Unknown Keep Left Bollard
I first thought that this was another Pearce Gowshall design, but I then noticed that the capacitor had 'Truesigns' written on it; however, Eric Woodhouse, from Simmonsigns, who knows a bit about Truesigns products, does not think that it is a Truesigns design, and thinks that it could possibly be have been made by a company called 'Transglas'; now trading under the name of 'Met Traffic.' As you may have guessed by the fact that this bollard uses three 13 W tubes, it is much bigger than previous bollards - in fact, the roundel graphic has a diameter well over 300 mm.
Although the bollard looks very clean in this photograph, it is actually quite dusty.
The roundel section of the bollard is secured with four tri-head bolts, but once they have been removed, the roundel simply lifts off, revealing the internal spine. There is a slight bump on the front of the fixed section; however, it cannot be seen when the roundel is fitted. Two of the lamps are located inside the roundel when it is in place.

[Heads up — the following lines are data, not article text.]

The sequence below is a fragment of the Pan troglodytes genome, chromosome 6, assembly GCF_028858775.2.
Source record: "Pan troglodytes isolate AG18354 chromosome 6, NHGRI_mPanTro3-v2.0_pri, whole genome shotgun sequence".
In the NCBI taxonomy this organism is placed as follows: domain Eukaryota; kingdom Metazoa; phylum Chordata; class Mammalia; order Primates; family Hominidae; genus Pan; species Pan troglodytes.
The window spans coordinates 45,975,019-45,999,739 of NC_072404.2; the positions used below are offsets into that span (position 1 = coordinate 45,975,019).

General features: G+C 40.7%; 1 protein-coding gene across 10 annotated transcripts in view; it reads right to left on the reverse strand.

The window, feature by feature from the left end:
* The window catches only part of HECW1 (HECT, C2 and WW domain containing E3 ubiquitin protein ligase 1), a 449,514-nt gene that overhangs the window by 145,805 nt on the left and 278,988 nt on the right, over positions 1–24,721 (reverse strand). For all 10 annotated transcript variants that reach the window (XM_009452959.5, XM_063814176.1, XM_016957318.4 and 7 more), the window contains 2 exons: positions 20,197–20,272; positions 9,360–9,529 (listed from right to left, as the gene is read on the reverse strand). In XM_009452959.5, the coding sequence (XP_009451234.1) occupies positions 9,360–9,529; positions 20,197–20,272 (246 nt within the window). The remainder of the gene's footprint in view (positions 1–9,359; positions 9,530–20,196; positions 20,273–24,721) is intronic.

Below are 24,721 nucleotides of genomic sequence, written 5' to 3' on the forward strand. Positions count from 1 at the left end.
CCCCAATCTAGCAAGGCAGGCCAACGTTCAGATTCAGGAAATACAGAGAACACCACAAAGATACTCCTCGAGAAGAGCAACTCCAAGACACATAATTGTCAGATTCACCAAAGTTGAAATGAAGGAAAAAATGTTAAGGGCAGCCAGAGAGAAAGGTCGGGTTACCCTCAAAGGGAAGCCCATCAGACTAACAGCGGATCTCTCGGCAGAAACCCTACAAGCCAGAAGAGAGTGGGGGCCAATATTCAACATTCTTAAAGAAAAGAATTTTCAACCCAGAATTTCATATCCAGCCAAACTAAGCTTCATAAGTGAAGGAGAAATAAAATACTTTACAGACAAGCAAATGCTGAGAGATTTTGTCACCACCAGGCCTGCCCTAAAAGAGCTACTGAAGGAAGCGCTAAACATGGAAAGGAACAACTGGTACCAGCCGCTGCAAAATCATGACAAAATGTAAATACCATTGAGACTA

A similar view here, showing the detached roundel.
Looking at the 'back' of the bollard now, showing the three fuse carriers and starters. The third lamp goes down into the fixed section, and as it is positioned on the spine, holes are cut out of the material at this point, in order to allow for light to pass through the front of the bollard.
Looking down into the fixed section shows the bump clearly. Notice that the bollard is powered using a plug and socket connector system, like my Pearce Gowshall bollard with the door in the back.
The bollard was first powered up on Wednesday, 21st September 2005 - it was very bright despite the low wattage tubes being used and would certainly be seen at night.
Haldo Springbak (Keep Left) | Haldo Shearbak
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